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Twistnostics Using Phase II NIH Grant to Develop Circulating DNA Mutation Assay

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NEW YORK (GenomeWeb) — Twistnostics this month was awarded $212,371 from the National Cancer Institute to support the second year of its project to develop an assay for detecting cancer mutations in circulating DNA in body fluids such as blood and urine.

Twistnostics has previously hinted at the possibility of harnessing its PCR-free, array-based technology for cancer detection in addition to the infectious disease diagnostic and pharmacogenomic applications it has been pursuing, but had not previously detailed its intentions in oncology.

The company's CEO Alfredo Celedon told BioArray News that it hopes the renewed funding for its cancer mutation detection project will enable it to adapt its platform for the early detection of cancer biomakers in circulating DNA in blood or other body fluids.

Efforts to advance technologies for detecting cell-free DNA or circulating tumor cells for cancer diagnosis, treatment monitoring, or other health interventions have exploded in recent years, but Twistnostics believe its technology can offer an advantage in sensitivity, simplicity, and cost-effectiveness.

"We want to demonstrate that we can detect cancer-associated mutations in body fluids, particularly blood and urine, without PCR amplification," Celedon explained.

Because mutated cancer DNA molecules are present at low concentration and in the background of a lot of wild-type DNA, he said, detection technologies have to be supremely sensitive and have a low error rate.

"In most approaches that are currently being used for detection of mutations in body fluid, there is a PCR step, which by itself introduces mutations, so it's really a bottleneck in the field of analyzing cell-free DNA," he said. "You always have the error rate of the polymerase as your limiting factor in your capacity to detect."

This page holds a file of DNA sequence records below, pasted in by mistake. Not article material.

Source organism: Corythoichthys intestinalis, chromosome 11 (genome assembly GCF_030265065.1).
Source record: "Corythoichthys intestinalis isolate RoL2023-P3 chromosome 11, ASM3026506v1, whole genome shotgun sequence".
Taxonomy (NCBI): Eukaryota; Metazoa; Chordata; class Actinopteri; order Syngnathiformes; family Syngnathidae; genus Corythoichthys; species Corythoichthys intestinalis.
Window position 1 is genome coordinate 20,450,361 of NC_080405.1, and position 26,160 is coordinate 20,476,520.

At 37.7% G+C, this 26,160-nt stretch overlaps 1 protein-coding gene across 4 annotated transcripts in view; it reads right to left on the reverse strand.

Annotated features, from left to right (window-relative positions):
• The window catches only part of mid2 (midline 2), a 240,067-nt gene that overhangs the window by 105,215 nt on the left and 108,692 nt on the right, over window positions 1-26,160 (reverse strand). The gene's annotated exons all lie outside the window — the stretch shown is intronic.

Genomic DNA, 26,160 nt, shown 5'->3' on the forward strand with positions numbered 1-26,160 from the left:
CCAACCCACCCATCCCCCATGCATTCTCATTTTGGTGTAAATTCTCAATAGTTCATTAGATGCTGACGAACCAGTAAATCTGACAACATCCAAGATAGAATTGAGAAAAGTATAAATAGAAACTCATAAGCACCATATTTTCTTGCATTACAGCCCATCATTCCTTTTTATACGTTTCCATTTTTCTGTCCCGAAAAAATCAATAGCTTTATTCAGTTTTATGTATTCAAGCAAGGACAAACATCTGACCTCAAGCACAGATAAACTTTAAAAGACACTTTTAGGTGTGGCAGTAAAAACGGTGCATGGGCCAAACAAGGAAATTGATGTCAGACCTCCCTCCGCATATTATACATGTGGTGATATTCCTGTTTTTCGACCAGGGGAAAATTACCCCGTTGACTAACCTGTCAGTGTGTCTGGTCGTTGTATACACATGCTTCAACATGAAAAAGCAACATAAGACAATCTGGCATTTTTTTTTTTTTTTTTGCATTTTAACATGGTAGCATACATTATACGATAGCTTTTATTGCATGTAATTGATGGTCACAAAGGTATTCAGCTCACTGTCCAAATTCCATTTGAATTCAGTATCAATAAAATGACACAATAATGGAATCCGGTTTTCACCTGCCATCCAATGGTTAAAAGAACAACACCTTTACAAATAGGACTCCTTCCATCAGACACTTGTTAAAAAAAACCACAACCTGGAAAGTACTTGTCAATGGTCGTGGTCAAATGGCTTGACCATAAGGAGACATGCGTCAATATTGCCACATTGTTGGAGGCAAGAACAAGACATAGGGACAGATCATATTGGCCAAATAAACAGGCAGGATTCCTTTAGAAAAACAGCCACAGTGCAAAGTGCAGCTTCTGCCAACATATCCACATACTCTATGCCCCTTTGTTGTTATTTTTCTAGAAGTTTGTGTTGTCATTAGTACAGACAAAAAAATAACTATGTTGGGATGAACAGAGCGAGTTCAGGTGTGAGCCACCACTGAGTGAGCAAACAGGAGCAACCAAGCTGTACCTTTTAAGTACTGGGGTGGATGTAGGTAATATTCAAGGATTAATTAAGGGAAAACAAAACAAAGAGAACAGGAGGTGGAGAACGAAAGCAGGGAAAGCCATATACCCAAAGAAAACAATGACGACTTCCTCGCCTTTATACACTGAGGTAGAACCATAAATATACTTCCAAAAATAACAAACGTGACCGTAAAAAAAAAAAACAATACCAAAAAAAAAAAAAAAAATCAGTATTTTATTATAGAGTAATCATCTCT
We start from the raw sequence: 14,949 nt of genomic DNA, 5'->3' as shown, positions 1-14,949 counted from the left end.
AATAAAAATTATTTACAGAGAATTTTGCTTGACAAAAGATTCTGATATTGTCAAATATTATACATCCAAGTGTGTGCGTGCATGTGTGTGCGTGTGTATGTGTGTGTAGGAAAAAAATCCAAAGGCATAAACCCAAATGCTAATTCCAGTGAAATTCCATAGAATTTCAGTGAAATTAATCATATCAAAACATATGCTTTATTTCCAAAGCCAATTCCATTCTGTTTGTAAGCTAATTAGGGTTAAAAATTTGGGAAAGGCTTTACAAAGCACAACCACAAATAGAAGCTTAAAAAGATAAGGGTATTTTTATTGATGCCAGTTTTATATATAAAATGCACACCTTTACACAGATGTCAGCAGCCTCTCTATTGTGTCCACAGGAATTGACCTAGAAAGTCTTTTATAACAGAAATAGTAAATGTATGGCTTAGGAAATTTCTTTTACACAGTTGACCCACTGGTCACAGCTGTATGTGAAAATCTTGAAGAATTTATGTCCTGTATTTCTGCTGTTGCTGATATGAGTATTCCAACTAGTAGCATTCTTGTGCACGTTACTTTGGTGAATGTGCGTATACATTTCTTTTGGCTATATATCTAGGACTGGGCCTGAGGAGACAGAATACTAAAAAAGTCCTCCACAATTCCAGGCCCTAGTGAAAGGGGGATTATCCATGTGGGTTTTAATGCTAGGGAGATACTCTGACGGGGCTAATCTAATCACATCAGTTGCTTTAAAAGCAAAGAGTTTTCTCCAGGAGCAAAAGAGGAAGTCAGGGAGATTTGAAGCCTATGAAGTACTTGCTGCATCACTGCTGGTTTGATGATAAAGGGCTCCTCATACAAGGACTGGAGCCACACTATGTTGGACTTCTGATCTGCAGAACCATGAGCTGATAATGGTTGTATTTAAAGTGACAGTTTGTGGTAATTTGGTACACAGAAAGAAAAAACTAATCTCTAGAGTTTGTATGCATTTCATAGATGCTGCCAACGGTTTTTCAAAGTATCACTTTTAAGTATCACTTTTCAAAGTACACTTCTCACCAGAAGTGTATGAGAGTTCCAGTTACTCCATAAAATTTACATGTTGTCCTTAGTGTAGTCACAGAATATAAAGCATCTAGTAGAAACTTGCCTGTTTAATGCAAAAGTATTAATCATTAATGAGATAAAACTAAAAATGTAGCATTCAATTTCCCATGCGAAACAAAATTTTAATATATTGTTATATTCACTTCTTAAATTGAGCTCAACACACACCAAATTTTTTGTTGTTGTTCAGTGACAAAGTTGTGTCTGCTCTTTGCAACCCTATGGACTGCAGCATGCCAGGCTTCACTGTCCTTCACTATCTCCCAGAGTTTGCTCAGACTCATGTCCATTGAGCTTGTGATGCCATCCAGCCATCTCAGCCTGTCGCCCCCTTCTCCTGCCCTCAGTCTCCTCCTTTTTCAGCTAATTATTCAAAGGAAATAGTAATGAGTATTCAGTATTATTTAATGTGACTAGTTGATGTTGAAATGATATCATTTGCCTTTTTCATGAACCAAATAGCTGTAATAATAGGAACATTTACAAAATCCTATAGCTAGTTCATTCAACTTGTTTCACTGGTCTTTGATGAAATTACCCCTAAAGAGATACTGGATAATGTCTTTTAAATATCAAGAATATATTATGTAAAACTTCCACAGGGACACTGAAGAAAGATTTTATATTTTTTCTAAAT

Moreover, according to Celedon, even approaches that are highly sensitive despite the use of PCR — such as Sysmex's emulsion-based digital PCR technology, BEAMing — are difficult to multiplex without significant added time and cost.

In its NCI-funded project, as a proof of concept Twistnostics plans to demonstrate that its technology can detect KRAS mutations in cell-free DNA from urine and plasma of early-stage pancreatic cancer patients. In addition, according to its grant abstract, Twistnostics hopes the pilot will show that its Twist-Biosensor microarrays are "faster and require fewer steps than alternative diagnostic techniques."

Twistnostics' core technology is its Twist-Biosensor, which relies on DNA supercoiling to convert the nucleic acid hybridization of a single DNA molecule into a mechanical signal that can be detected using standard semiconductors. As the bound targets are subjected to disrupting torsional stress, the rate of detection is increased and background noise is reduced. According to the company's project abstract, the single-molecule detection capabilities of the Twist-Biosensor makes the technique ideal for detection of mutated DNA at low concentration compared to prevalent wild-type DNA.

For now, Celedon said, the company is not trying to multiplex highly. In the pilot, the researchers are only going to look at detecting about 10 or fewer KRAS mutations.

But if this initial work is successful, the plan would be to try to develop panels of about 20 mutations each, specific for different cancers. These would be intended to serve as screening tools for early cancer detection.

In the effort, Celedon said Twistnostics is working with two clinical collaborators at Johns Hopkins University, Michael Goggins and Christopher Gocke, to help direct its experiments and provide patient samples.

Other assays

Beyond this cancer detection project, Celedon said Twisnostics has also made progress recently in its efforts to develop a pharmacogenomic assay.

While the company has already shown it can detect a panel of PGx polymorphisms in about three hours, Twistnostics wants its test to work within the even smaller timeframe of a typical doctor's office visit.

"We believe the test needs to be done while the patient is in the office," Celedon said. "There are several techniques already available that take a few hours, but we think this is impractical from the point of view of a patient that goes to a doctor and needs to be medicated, to then have to go home and wait for an answer."

To do this, the company is working on adapting its PGx assay to work without PCR amplification, much like its cancer diagnostic project.

Both the PGx panel and the circulating cancer mutation project are moving more slowly toward commercialization than Twistnostics' infectious disease diagnosis work, Celedon added.

Its drug-resistant gram-negative bacteria test and other assays in the works in the infectious disease space will most likely be the first to market, he said, although he did not provide a detailed timeline.

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